London Hearts Supporters Club

Report Index--> 1988-89--> All for 19591024
<-Page <-Team Sat 24 Oct 1959 Hearts 2 Third Lanark 1 Team-> Page->
<-Srce <-Type Scotsman ------ Report Type-> Srce->
Tommy Walker <-auth None auth-> Tom Tiny Wharton
[J McInnes 2]
1 of 001 Johnny Hamilton 57 ;Alex Young 59 LC N

THE SCOTSMAN, Monday 24th October, 1959

Scottish League Cup Final

The goalkeepers made the match

Hearts know the value of teamwork


Heart of Midlothian 2, Third Lanark 1

The contrasting performances of Robertson and Marshall, whose physical heights proved no reliable indication of their comparative stature as goalkeepers, prevented Saturday's League Cup Final from being reduced to an exhibition of the skills that have given Heart of Midlothian the unquestionable right to keep the trophy for another year.

Marshall's unintentional generosity in presenting Third Lanark with a goal after only 2 minutes play, and the subsequent miserliness of Robertson in his dealings with Young and company brought unexpected excitement to an occasion that otherwise would have produced the kind of leisurely entertainment associated with Hearts' stylish demolition of Partick Thistle in last season's final.


Hearts were one goal down for almost two-thirds of the game and even at the end their lead was still flimsy enough to be cancelled by one more Marshall blunder.

In fairness, of course, it must be admitted that Third Lanark rarely gave the goalkeeper any opportunity to make a second mistake.

Yet it is impossible to avoid being troubled by the thought that Hearts failed to translate their superiority into figures.

The incredible accomplishments of Robertson, whose agility was made more spectacular by the fact that he stands only five and a half feet, do not offer sufficient explanation.

In previewing the match I made the rash suggestion that Robertson might not compare too well with Marshall.

At the same time, I asserted that Crawford and Blackwood lacked the quality required to make ideal inside forwards for Young, and, unfortunately for Hearts, that judgement turned out to be much more accurate.

When Hearts had the opposition under relentless assault it was the absence of know-how at inside forward that prevented the prompt completion of Third Lanark's destruction.


Crawford and Blackwood, who are fast and hard hitting, are inclined to serve as auxiliary centres rather than as the tacticians of the forward line.

Against a Third Lanark defence that combined courage with workmanlike covering and quick tackling, their opportunities of exploiting speed and hitting power were restricted.

Had they shown greater flexibility and imagination, the ultimate result would have been a truer guide to the relative merits of the two teams involved.

As it was, Hearts' full-time players confirmed that they are the best trained and generally the most efficient footballing unit operating in Scotland at the moment.

They are probably more conscious than any other Scottish side of the fundamental importance of team play, and that awareness was clearly marked at Hampden.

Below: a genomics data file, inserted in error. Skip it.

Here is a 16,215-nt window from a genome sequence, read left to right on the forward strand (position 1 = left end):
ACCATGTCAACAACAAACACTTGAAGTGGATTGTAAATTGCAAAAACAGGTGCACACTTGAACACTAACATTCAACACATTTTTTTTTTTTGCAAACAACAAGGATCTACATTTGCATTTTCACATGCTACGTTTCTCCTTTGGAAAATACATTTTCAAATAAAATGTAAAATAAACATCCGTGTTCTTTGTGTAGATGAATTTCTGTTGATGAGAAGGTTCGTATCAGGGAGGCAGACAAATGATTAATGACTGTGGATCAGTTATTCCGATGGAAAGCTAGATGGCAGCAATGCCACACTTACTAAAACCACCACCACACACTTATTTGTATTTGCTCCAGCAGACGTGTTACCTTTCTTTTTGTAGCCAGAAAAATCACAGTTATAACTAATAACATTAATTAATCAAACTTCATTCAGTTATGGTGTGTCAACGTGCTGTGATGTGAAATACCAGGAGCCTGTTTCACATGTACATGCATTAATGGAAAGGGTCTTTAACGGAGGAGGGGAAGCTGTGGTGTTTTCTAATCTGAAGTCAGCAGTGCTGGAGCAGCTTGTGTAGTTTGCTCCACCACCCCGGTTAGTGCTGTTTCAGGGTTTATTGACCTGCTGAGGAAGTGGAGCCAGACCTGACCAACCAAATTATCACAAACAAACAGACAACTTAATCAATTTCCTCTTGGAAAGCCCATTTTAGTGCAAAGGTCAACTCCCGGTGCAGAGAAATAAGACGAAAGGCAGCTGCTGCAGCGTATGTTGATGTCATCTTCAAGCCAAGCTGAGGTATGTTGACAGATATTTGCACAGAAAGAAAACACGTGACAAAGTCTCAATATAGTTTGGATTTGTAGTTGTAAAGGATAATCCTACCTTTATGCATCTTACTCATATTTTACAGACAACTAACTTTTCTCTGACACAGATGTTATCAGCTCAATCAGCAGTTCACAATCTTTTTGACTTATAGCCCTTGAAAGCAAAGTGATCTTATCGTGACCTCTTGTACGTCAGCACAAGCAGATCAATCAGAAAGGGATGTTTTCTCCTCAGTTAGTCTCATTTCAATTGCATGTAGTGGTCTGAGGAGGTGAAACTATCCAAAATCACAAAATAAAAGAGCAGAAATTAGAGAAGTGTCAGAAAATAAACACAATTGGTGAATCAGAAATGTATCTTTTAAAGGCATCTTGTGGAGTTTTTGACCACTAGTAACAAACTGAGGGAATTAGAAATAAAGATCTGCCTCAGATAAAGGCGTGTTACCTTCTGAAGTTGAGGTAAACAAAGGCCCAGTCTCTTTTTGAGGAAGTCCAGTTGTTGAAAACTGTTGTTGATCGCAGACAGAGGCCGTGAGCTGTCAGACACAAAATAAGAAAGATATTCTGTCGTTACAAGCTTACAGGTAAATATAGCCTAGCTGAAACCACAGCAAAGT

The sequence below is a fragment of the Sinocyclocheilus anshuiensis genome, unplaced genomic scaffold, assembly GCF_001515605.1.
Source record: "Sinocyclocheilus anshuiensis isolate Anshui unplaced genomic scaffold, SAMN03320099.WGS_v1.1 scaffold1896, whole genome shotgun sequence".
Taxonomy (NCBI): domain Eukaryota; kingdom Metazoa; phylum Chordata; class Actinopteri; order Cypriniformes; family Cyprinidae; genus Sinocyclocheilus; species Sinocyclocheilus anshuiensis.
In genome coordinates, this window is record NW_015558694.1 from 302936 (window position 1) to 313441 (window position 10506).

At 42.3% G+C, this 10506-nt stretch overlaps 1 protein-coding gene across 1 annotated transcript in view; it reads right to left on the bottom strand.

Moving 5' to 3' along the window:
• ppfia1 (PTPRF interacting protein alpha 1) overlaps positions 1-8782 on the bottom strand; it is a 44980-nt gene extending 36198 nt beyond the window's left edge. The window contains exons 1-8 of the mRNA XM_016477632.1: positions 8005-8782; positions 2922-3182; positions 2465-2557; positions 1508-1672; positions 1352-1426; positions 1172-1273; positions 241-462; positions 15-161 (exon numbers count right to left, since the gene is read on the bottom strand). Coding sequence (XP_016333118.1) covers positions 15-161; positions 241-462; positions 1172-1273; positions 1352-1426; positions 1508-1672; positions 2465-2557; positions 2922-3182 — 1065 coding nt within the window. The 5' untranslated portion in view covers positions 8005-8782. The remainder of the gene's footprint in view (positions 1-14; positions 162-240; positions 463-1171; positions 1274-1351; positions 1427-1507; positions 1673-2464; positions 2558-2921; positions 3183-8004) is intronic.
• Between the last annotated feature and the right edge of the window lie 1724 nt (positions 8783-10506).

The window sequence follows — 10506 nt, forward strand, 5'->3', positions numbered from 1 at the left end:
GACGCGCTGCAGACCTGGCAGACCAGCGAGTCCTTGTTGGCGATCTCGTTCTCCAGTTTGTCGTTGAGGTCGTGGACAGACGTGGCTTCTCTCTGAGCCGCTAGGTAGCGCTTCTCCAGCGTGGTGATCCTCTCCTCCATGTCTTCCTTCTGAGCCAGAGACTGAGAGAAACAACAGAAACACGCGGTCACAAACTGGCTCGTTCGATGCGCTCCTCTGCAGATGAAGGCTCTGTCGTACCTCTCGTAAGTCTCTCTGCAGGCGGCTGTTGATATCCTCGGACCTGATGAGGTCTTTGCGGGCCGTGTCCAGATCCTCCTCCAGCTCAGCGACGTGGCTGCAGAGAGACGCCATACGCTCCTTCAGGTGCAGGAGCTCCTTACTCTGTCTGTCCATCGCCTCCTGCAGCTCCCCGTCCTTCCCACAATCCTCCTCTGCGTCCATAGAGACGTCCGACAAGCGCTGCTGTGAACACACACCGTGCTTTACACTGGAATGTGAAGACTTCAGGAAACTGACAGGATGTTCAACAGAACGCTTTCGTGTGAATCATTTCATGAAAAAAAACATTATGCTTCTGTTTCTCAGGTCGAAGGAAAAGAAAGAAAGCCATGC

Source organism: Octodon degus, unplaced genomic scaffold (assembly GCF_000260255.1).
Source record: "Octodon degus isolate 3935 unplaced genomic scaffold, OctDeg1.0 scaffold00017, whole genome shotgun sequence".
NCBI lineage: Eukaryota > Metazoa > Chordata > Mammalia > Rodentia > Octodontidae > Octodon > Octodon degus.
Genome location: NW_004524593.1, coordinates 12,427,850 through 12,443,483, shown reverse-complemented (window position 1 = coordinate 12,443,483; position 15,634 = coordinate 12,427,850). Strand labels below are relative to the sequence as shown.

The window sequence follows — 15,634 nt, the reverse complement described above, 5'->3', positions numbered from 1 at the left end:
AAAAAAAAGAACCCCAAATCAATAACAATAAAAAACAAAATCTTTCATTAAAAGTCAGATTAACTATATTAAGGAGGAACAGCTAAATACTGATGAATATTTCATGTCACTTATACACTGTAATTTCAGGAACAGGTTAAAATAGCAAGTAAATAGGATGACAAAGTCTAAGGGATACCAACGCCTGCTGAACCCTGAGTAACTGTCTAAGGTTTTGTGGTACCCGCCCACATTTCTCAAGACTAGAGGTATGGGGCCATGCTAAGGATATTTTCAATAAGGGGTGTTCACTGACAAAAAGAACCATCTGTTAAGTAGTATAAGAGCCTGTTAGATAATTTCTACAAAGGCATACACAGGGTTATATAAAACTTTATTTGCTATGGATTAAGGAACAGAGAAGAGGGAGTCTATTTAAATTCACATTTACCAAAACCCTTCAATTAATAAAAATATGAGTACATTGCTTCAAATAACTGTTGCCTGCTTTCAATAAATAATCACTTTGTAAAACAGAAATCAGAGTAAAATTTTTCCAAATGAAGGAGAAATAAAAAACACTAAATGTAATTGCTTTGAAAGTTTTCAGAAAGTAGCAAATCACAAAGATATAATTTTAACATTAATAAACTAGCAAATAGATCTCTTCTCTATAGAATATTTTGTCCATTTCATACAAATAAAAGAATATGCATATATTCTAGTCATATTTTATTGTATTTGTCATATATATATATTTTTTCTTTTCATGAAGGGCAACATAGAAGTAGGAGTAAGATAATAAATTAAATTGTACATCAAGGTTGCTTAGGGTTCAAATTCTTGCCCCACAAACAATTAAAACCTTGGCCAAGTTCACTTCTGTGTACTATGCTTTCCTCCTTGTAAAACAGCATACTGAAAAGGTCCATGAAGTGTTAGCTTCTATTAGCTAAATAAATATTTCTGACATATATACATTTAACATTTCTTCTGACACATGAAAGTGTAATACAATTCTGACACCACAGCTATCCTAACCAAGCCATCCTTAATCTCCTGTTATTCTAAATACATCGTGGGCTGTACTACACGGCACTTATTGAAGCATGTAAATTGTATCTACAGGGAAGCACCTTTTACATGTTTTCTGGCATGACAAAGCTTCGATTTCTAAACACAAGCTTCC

Even in a victory thus achieved, however, there must be particular heroes and none was more outstanding than Cumming, whose transfer to centre-half neatly illustrated the known truth that he is one of our few fully-equipped players.

He was especially well supported by Thomson, Bowman and Higgins, who was apparently unaffected by sudden promotion from reserve league football to a Cup final.


Higgins' early success contrasted with the experience of Smith, who was collecting the first cup-winner's medal of his distinguished career.

Smith had the satisfaction of making a notable contribution towards the winning of the medal.

Hamilton and Young scored Hearts goals in the 57th and 59th minutes respectively.

Hamilton's came from a basically simple shot, which was made slightly unorthodox and very effective because it was released from almost 25-yard range when practically everyone in the ground was anticipating a pass.

A deflection complicated Robertson's task and he could not stop the ball from flying low inside his left-hand post.

Young's goal - a carefully-directed drive from eight yards after he had out-manoeuvred McCallum - was the reward for a display of intelligent leadership.

Inevitably, honours in the Third Lanark team went to defenders.

There was not a failure between goal and left-half and Robertson, Lewis and McCallum were superb.

The forwards were toiling hopelessly throughout most of the match, with only the eccentric trickery of McInnes to produce an occasional flutter of hope.


Appropriately it was the winger who steered the high cross that glided down out of the sun and scraped over Marshall's fingers for the goal which made the game a contest.

Gray was at hand to prod the ball into the net but it was McInnes' lob that drew Marshall out of position and left him helpless.

That goal was not enough to bring Third Lanark a reprieve but it did gain them a stay of execution.


Heart of Midlothian - Marshall; Kirk and Thomson; Bowman, Cumming and Higgins; Smith, Crawford, Young, Blackwood and Hamilton.

Third Lanark - Robertson; Lewis and Brown; Reilly, McCallum and Cunningham; McInnes, Craig, Hilley (D.), Gray and Hilley (I.).

Referee - T.

Wharton (Glasgow)

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